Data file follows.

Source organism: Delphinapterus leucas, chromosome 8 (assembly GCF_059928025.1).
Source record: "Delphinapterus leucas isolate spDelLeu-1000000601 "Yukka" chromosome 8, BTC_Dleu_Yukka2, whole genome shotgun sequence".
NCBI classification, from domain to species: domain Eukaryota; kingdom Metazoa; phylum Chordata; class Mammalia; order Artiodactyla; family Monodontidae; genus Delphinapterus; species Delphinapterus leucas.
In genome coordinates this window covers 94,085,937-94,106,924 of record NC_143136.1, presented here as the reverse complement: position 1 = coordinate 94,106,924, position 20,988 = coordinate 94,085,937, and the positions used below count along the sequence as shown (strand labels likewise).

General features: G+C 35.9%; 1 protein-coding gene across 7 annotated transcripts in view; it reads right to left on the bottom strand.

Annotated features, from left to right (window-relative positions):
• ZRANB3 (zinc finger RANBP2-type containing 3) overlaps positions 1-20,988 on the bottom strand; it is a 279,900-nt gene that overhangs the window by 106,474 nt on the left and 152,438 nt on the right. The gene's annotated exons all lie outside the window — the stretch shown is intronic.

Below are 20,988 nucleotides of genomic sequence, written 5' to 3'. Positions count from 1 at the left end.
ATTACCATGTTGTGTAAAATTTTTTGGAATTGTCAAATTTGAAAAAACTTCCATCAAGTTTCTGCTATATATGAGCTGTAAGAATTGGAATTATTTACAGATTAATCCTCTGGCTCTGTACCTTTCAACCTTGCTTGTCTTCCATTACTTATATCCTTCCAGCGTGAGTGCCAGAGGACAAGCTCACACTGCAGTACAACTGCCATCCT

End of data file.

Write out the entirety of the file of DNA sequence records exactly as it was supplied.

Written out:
Source organism: Delphinapterus leucas, chromosome 8 (assembly GCF_059928025.1).
Source record: "Delphinapterus leucas isolate spDelLeu-1000000601 "Yukka" chromosome 8, BTC_Dleu_Yukka2, whole genome shotgun sequence".
NCBI classification, from domain to species: domain Eukaryota; kingdom Metazoa; phylum Chordata; class Mammalia; order Artiodactyla; family Monodontidae; genus Delphinapterus; species Delphinapterus leucas.
In genome coordinates this window covers 94,085,937-94,106,924 of record NC_143136.1, presented here as the reverse complement: position 1 = coordinate 94,106,924, position 20,988 = coordinate 94,085,937, and the positions used below count along the sequence as shown (strand labels likewise).

General features: G+C 35.9%; 1 protein-coding gene across 7 annotated transcripts in view; it reads right to left on the bottom strand.

Annotated features, from left to right (window-relative positions):
• ZRANB3 (zinc finger RANBP2-type containing 3) overlaps positions 1-20,988 on the bottom strand; it is a 279,900-nt gene that overhangs the window by 106,474 nt on the left and 152,438 nt on the right. The gene's annotated exons all lie outside the window — the stretch shown is intronic.

Below are 20,988 nucleotides of genomic sequence, written 5' to 3'. Positions count from 1 at the left end.
ATTACCATGTTGTGTAAAATTTTTTGGAATTGTCAAATTTGAAAAAACTTCCATCAAGTTTCTGCTATATATGAGCTGTAAGAATTGGAATTATTTACAGATTAATCCTCTGGCTCTGTACCTTTCAACCTTGCTTGTCTTCCATTACTTATATCCTTCCAGCGTGAGTGCCAGAGGACAAGCTCACACTGCAGTACAACTGCCATCCT